The pressure on the ICC to review Zimbabwe's Test status will increase after the two-day farce at Harare Sports Club, and even Zimbabwe's government-backed Herald newspaper appears to have had enough.
In a stinging rebuke, Lawrence Moyo, who last month won the award as Zimbabwe's Cricket Writer of the Year for the third time in succession, said that it was time to look long and hard at the situation.
"Those who thought Zimbabwe's cricket had sunk to its lowest last year after the much-publicised rebel saga needed to be at Harare Sports Club yesterday to see the national team suffering their worst Test defeat in history," he wrote. "If what was on display is to be reviewed at the highest level, then Zimbabwe should not be playing Test matches in the interests of the world's Test match standards.
"It was so terrible that one-day international prospects like Stuart Matsikenyeri, Gavin Ewing, and Mark Vermeulen offered better batting while facing throw downs in the nets. Those concentrating on the proceedings on the real field were offered better value for their day by the security guards marching to the wicket at the end of the day's two sessions and also for the innings break after Zimbabwe's first innings ended."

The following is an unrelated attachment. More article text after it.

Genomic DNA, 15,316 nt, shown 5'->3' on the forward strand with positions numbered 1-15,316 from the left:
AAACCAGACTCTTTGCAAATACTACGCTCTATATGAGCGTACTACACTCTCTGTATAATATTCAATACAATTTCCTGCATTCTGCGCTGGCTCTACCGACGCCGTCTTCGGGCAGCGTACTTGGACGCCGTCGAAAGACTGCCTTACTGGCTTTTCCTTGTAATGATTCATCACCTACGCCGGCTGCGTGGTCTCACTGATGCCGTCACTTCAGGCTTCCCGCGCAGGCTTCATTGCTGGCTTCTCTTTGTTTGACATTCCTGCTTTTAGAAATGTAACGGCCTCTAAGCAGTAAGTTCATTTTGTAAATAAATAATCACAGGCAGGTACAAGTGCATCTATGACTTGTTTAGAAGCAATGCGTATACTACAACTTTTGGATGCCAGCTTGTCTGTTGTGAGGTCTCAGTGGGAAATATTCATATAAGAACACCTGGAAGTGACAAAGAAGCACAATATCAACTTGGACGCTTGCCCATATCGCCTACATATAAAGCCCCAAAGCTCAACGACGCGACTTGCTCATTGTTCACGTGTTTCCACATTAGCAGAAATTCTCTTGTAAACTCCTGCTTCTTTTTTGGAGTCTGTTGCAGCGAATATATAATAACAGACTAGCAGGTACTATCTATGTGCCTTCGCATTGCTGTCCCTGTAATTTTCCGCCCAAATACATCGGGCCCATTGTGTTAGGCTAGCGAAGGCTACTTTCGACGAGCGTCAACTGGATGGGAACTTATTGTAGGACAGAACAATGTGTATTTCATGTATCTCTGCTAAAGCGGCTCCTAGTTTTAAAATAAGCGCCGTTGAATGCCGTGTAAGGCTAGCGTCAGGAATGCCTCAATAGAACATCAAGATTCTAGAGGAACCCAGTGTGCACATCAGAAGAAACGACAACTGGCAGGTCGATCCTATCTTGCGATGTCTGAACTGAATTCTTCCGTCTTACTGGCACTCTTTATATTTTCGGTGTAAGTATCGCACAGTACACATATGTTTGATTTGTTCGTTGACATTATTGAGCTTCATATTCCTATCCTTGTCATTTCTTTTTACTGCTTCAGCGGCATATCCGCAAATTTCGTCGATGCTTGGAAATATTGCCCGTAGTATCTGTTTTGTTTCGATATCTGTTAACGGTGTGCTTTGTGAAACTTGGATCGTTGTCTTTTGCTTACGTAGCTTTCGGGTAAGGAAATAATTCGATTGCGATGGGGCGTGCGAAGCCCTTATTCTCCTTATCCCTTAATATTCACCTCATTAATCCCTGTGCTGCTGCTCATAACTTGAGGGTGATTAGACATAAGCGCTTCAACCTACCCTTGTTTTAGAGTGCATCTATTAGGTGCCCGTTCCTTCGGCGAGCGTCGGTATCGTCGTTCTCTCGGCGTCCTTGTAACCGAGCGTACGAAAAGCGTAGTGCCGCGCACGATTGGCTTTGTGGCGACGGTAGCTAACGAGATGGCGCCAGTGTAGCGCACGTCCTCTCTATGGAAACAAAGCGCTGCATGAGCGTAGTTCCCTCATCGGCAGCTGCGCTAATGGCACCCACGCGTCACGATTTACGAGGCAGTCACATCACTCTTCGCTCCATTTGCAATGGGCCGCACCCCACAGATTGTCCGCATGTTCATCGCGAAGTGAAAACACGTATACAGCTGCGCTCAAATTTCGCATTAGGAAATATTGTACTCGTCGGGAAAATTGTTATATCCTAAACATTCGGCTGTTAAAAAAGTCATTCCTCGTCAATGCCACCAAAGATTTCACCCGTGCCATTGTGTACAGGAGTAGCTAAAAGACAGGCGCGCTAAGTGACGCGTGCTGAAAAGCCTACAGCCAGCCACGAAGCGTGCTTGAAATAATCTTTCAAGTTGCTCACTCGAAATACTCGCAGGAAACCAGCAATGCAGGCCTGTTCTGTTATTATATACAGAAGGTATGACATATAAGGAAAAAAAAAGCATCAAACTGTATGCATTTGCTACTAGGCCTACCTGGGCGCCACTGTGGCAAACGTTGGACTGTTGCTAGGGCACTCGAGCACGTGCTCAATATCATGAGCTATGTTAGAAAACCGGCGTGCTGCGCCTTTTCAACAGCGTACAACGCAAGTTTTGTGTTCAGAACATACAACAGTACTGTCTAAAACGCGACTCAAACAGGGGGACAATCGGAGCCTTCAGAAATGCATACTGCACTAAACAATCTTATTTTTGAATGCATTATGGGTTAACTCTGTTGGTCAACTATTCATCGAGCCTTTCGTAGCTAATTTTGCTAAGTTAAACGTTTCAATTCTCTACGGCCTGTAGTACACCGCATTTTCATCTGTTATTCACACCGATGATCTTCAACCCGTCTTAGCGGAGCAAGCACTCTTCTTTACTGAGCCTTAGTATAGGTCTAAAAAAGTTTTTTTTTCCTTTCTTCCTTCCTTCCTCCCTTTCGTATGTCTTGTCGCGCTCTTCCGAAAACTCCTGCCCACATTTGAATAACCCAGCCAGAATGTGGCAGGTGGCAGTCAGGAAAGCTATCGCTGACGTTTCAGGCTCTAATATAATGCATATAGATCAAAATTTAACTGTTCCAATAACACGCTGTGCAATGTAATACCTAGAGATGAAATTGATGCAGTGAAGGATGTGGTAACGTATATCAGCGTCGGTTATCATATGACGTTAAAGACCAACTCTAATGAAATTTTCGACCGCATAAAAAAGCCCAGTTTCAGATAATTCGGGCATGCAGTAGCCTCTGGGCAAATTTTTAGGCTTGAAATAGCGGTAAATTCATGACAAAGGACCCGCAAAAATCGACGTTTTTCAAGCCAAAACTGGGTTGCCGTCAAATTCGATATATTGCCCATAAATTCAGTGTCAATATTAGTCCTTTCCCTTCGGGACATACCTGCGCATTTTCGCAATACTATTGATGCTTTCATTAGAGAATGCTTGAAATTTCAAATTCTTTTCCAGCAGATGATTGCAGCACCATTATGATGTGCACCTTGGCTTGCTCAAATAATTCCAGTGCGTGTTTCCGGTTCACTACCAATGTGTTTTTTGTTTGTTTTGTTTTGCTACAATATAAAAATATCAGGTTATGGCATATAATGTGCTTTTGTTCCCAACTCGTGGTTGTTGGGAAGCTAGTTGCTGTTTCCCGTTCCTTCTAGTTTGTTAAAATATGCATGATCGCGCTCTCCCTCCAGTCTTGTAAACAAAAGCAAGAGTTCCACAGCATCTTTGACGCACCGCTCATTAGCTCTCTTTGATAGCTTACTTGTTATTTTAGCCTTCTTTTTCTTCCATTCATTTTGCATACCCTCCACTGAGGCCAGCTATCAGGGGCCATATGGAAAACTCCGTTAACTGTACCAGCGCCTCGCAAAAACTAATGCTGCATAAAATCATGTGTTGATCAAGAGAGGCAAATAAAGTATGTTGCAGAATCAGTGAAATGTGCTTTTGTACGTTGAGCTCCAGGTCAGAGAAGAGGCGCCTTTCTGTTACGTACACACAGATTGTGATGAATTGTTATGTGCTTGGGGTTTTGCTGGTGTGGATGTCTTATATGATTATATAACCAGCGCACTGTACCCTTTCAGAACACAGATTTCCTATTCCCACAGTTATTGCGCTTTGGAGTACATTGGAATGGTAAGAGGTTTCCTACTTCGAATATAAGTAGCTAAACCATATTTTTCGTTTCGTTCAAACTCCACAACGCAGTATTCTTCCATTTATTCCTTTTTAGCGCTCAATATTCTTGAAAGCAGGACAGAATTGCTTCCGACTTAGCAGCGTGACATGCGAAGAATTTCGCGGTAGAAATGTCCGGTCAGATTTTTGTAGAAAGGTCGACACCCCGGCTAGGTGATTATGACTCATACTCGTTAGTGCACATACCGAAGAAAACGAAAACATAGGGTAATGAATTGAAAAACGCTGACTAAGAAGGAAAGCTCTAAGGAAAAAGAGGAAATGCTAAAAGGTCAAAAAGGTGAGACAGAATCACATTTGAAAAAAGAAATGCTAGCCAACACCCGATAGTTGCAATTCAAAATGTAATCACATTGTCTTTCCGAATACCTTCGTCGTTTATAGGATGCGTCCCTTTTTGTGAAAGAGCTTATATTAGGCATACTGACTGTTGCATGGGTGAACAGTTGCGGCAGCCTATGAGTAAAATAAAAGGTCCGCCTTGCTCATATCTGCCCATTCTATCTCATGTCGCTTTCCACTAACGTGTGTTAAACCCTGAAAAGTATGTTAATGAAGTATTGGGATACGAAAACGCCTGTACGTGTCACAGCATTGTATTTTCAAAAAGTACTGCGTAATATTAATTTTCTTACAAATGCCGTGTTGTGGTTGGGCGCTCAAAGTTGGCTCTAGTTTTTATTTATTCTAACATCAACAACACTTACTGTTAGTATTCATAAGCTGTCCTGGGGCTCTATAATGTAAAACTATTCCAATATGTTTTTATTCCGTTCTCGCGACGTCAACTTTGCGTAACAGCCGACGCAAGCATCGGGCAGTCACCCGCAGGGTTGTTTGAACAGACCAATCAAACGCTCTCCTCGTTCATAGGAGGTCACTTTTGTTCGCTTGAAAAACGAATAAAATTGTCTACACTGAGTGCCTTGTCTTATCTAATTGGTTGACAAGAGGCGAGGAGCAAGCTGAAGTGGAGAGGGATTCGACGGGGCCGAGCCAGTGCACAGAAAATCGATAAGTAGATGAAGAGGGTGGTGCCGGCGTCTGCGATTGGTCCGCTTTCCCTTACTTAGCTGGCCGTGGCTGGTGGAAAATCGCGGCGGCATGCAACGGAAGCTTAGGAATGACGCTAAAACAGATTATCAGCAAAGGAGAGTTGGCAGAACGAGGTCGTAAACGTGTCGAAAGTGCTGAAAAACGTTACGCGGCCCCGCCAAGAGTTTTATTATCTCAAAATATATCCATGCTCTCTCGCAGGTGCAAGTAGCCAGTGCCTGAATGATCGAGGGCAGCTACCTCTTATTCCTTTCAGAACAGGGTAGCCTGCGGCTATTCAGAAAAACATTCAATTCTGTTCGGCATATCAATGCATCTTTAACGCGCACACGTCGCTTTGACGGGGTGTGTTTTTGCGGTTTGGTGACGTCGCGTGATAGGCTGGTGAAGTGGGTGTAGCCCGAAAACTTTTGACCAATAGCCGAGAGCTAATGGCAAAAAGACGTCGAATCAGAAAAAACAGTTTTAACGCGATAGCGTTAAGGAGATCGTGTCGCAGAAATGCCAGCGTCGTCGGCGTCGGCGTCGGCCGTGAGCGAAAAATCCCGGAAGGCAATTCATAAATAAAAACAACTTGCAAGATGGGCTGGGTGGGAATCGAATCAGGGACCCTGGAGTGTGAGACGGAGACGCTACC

Whereas criticism has until now been dismissed by the authorities as being racially or politically motivated, Moyo's comments cannot be so easily brushed aside and are sure to cause ructions inside Zimbabwe Cricket.
Referring to Geoff Boycott's comments last month that Zimbabwe should be stripped of their Test status, Moyo admitted that "we thought [his] assessment bordered on racism and dismissed it as cheap talk ... we thought his position on Zimbabwe was not fair given that they had been fielding a team full of inexperienced teenagers who needed at least two more years to be fully competitive and we wanted him to wait for the New Zealand tour now that experienced players had returned to the fold. Barring the injured bowling pair of Tinashe Panyangara and Douglas Hondo, Zimbabwe were fielding their strongest Test team but now it will be remembered as the worst team this country has ever produced."
In a country where anti-establishment views are not widely tolerated, Moyo's comments are courageous, and they might make people who have so far dismissed Zimbabwe's rapidly deteriorating performances as a minor hiccup sit up and take notice